The nature of bees.
For me, a nice, sunny afternoon trip to see a functioning beekeeping farm was one of those serendipitous occasions where i get to do something for work that doesn’t feel like work at all. for Daniel Gaskins and his wife, Josie, this is their passion, a way of life. in fact, Daniel has been working with bees practically since birth.
His father owned and operated JB honey for years in lake city. three years ago Daniel left his day job and followed that passion founding Gaskins apiaries. Producing some of the highest quality local honey around. When Family Magazine visited the apiary, the bees were in the midst of harvesting maple pollen for maple honey. the bees were soon to travel down south to the orange groves to pollinate the orange blossoms and making orange blossom honey.
As we make our way to the yard the bees are already buzzing about, busy working. I have to remind myself that i am wearing protective gear. my normal response to seeing this many bees congregated in one area would be to make a purposeful effort to go in the opposite direction. today, however, i am here for the bees. every bee has a job. from the time they emerge from the comb as fully formed insects, they instinctively know their role. they begin working immediately. Bees manage to cram a fascinating amount of work into their relatively short lifespans. as we make our way to one of the hives i get a rundown of some beekeeping terminology. Honey flow, the time when enough nectar bearing plants are blooming that the bees can store a surplus of honey. Hive, the home of a colony of bees. Super, this is the box with frames where the bees store the honey. this is usually placed above the brood. Brood, this is typically the bottom of two layers of boxes. the brood is where the immature bees are. your eggs, larvae, and/ or pupae. Smoker, this is the metal container with bellows, which houses a small amount of natural kindling and burning materials. the smoke is used to calm the bees. Daniel also explains the basics of the bee community and labor distribution. as your main types you have the queen, the workers, and drones. there are other more specific jobs and duties within the hive. But that is the basic breakdown. the queen is in control, she is the only fully developed female in the hive and she is responsible for all the egg laying in a colony. the worker bees are all female, but unlike the queen they are infertile and are responsible for carrying out all the duties. the drones, the male bees have it pretty easy by bee standards. “sex and eat.” Daniel laughs as he describes the main function of the drones. “lazy.” Josie adds in with a grin.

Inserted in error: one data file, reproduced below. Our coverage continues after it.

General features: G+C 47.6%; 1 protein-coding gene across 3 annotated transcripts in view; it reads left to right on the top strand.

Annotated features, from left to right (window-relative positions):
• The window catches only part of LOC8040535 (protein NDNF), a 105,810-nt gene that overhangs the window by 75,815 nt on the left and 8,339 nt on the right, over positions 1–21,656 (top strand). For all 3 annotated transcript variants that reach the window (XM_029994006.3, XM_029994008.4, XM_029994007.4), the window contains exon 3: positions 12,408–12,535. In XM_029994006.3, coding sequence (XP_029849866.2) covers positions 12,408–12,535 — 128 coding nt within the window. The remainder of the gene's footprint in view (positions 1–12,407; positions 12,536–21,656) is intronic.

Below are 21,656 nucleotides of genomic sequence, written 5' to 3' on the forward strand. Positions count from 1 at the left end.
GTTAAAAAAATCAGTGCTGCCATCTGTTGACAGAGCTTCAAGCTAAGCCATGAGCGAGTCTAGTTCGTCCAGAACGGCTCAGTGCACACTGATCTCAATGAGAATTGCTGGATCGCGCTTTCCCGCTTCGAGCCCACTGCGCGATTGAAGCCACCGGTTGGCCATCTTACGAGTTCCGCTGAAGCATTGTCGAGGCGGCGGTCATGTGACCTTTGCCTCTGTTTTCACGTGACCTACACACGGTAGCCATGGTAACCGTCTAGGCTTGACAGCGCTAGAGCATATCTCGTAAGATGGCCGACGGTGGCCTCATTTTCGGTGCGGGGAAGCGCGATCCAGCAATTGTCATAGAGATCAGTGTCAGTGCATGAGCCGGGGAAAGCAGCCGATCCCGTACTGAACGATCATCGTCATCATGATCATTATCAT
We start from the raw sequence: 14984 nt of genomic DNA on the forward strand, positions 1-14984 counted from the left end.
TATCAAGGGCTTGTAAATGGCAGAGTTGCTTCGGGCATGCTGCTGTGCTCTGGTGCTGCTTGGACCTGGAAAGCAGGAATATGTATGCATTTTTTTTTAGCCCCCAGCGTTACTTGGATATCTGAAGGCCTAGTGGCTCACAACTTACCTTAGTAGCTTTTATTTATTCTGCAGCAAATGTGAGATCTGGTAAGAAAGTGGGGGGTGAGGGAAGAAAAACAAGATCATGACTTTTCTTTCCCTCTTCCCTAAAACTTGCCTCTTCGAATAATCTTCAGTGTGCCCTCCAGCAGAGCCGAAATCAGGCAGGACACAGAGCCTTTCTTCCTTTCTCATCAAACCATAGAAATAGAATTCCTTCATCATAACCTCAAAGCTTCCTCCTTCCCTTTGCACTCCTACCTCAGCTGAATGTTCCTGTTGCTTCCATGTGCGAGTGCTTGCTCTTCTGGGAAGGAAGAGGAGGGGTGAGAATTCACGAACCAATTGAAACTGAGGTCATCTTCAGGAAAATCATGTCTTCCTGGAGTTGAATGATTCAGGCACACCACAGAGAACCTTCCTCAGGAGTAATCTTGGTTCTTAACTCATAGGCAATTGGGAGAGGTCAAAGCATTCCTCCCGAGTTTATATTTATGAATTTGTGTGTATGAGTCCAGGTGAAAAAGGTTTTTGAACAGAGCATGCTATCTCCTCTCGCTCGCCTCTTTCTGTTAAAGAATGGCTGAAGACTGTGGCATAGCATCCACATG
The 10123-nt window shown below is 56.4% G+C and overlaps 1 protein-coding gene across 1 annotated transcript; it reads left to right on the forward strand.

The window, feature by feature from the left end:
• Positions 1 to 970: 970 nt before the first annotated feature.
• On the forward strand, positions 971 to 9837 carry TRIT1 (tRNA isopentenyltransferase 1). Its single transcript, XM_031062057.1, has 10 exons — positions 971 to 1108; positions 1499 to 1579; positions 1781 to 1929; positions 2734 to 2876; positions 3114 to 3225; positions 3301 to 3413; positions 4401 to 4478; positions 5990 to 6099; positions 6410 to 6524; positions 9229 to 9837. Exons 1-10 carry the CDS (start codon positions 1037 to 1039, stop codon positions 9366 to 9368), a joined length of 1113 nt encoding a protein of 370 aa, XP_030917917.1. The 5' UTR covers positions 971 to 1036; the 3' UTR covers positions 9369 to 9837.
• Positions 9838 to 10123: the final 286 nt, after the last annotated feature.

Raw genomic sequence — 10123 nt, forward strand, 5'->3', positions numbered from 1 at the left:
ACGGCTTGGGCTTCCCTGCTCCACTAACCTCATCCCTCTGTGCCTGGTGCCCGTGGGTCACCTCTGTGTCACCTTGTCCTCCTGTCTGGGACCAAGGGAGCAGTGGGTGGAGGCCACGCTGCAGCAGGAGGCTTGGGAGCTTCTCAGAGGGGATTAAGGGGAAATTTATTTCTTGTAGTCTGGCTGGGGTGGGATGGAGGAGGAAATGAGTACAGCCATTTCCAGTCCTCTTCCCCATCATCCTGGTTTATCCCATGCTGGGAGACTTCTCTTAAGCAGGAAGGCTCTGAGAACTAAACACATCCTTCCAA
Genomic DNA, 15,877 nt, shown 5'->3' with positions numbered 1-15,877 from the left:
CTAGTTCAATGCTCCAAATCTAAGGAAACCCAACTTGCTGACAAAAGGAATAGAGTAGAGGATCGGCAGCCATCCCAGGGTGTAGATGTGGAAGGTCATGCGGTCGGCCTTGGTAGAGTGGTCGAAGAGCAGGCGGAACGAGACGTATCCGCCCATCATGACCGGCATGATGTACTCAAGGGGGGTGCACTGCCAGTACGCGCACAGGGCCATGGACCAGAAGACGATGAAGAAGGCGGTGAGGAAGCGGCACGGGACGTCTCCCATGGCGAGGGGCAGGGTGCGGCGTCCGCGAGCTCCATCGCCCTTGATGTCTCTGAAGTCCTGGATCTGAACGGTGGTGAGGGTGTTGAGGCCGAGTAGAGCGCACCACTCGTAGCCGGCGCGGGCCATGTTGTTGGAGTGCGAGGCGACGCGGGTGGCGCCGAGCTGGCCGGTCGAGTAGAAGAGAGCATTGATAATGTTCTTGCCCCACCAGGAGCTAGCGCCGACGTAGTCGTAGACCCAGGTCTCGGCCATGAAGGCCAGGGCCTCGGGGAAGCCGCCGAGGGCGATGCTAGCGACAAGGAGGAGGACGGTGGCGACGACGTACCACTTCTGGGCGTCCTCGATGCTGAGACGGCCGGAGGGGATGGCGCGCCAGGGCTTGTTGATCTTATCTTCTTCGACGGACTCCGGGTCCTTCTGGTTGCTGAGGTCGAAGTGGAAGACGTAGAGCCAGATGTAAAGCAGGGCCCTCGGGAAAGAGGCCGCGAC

Each bee plays a huge part in the success of the hive. Gaskins apiary uses Italian bees as they are a slightly heartier bee with a generally good temperament. Daniel estimates on the low end there were more than a million bees out that day. even as i take notes the bees flutter around my pencil. landing on my hand, my notebook, and still i remained fearless. i ask Daniel how often he is stung, i feel like it must be the biggest question anyone would have for a man who personally handles bees every day in little more than a flannel shirt, jeans and a ball cap. “everyday.” he calmly responds in a matter of fact tone. Just another day on the job for him. “When the weather is bad or they are angry i can easily be stung 20 – 30 times a day. on a bad day i could have upwards of 100 stings.” “That’s a bad day.” he reiterates.